Composting seeds, pips, stones, citrus, garlic and onion needn’t be a hassle. We show you how to turn these scraps into garden gold.
If you’re an avid composter it’s extremely satisfying learning a new composting process that allows you to easily handle trickier scraps.
Composting seeds, pips, stones, citrus, garlic and onion doesn’t need to be a hassle. Here we give you options that will allow you to transform these somewhat challenging scraps into garden gold.
How to compost seeds
Let’s start with the best practice when it comes to composting seeds.
All compost creators and worm farmers have at one point spread a luscious load of finished compost or castings onto their soil, only to come back a few days later to see a veritable sea of tomato, cucumber or pumpkin seedlings springing up their cheeky leaves in their soil.
If you use a cold composting process this will be an inevitability. Without heat some seeds will always germinate.
To get around this I recommend that you apply your well cured compost or castings one month before you sow seeds or plant out your seedlings. This will allow time for any volunteer seedlings to emerge, and you can either hand pull them out or turn them back through your soil as a bonus green manure crop.
If the volunteer seedlings are a constant bugbear, then you’re going to have to turn up the heat and make a hot compost pile or bin when composting seeds. Seeds will not be able to germinate once thermophilic microbes have worked their steamy magic on them.
Your hot composting pile needs to reach 60 degrees Celsius and stay at that temperature for a minimum of seven consecutive days to render the seeds non-viable and prevent germination.
How to compost pips and stones
Just a head’s up, you’re going to have to cultivate patience because some heavy-duty pips and stones (hello nectarines) take a considerable amount of time to decompose in your composting pile or bin.
Sometimes when composting seeds, they need to be cycled through more than once too. The upside is that worms love hanging out within them and it’s far better than them ending up in landfill.
Here are some tips to help speed up their breakdown
Use a bokashi system
If you’re constantly fishing out avocado seeds from your finished compost, Bokashi could be the composting process you’ve been looking for.
The combination of lactic acids, photosynthetic bacteria, yeasts and fungi that are present in the bokashi Effective Microorganism mix (EM comes in bran or spray form) ferments your kitchen waste.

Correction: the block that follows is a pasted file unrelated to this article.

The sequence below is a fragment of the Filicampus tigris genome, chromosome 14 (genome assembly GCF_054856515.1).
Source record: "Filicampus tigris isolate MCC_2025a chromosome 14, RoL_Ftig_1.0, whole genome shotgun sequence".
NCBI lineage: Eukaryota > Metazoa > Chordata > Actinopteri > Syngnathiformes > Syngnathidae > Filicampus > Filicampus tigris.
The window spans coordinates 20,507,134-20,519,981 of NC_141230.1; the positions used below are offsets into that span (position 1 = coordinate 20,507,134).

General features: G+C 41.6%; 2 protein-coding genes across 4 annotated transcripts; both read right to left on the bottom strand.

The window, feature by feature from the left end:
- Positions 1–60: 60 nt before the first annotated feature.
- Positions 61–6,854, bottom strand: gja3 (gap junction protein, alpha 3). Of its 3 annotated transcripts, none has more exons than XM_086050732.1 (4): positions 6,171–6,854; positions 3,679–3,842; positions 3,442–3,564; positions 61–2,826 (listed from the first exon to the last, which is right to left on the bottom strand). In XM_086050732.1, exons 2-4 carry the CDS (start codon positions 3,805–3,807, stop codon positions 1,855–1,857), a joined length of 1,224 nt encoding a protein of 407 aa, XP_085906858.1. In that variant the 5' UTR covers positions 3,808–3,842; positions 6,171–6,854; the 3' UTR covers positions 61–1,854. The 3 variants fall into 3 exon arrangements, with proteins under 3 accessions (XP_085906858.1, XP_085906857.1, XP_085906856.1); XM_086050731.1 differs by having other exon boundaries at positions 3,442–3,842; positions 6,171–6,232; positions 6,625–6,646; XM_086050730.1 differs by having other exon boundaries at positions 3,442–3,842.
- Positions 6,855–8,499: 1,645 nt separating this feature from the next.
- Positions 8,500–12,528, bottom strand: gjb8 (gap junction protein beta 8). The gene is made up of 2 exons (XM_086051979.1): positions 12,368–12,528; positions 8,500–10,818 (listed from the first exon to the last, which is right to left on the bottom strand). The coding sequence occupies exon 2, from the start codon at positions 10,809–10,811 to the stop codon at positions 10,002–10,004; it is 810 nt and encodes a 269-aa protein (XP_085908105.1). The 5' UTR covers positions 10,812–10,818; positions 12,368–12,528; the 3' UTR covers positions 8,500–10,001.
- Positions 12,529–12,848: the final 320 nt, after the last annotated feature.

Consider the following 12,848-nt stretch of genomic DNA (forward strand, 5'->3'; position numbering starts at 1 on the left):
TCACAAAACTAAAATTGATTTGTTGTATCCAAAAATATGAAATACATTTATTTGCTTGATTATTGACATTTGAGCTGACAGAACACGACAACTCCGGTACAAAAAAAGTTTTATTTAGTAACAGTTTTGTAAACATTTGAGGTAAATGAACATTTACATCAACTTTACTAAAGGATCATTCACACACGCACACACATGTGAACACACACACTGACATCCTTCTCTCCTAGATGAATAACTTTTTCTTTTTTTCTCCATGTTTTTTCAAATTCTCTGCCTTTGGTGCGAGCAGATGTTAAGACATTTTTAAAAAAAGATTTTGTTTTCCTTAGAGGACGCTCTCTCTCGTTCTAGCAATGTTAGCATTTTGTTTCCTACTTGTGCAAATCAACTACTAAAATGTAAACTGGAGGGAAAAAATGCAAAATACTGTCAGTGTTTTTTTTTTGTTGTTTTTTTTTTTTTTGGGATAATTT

The process of fermentation really helps to soften tough stones and they decompose far more quickly when you add the fermented waste into your regular composting pile. You may need to cycle the occasional stubbornly tough stone or seed through your compost bin a second time before it becomes lovely and soft, but with a bit of patience and harnessing the power of EM it will get there.
Have at it with a hammer
Channel any frustrations you may have about the wild weather, infuriating politics or a grumpy neighbour into a gardening therapy session between you, a hammer and a hard and woody stone.
Smashing stones with a hammer before adding them to your compost works a treat. This is especially useful for stone fruit like peaches, as they take ages to break down otherwise.
You’ll likely see remnants of the smashed stone in your finished compost, but over time it will decompose in your soil and will provide extra organic matter while it’s hanging around.
Grant worms access to your seeds
Snipping the tip of mango seeds to allow worms to enter works a treat. Worms love hanging out within seeds and they help to get things moving.
Mango seeds will still take a while to breakdown, so it’s a great idea to cycle them back through your compost system a couple of times and enjoy the fact that they are a worm hotel while there.
How to compost citrus
It’s a big old myth that you cannot compost lemons, oranges or limes; just imagine how much citrus would be lying around intact if this was the case! Citrus does decompose in your compost, but you do need to be mindful of the amount you add and the composting process you use.
If you have a cold composting pile, you do need to think more carefully about the balance of composting ingredients. The odd lemon in there will be totally manageable, but you can overload your composts biota if you whack a huge amount in at once.
An efficient way to overcome this is to chop your citrus scraps up and add them to your bokashi compost before adding them to your regular compost.
A little sprinkle of wood ash, dolomite or garden lime will help to balance the PH, just take it easy in your application. Everything in moderation works best in your compost.
How to compost garlic and onions
Finally, let’s talk composting onions and garlic. It’s another frustrating compost myth that people suggest that these scraps are non-compostable. I shudder to think of all the beautiful papery garlic skins and onion flesh that is sent to landfill every day because of this misinformation.
Yes, onions and garlic are not the compost worms favourite thing to eat BUT once your compost microbes have had a good go at breaking them down, worms will come in hot and gobble them up.
So, devour the last of the stone fruit for this season or whip up a batch of French Onion soup without guilt, because none of these scraps need ever be sent to landfill again.
Want to know more about composting?
We’ve got loads of great content related to composting. In Issue #3 of Pip Magazine we feature a guide to composting showers, Issue #8 includes a guide to making a DIY bucket compost toilet and Issue #15 goes into composting toilets in more detail.
And don’t forget we have loads of compost-related content online, including these articles: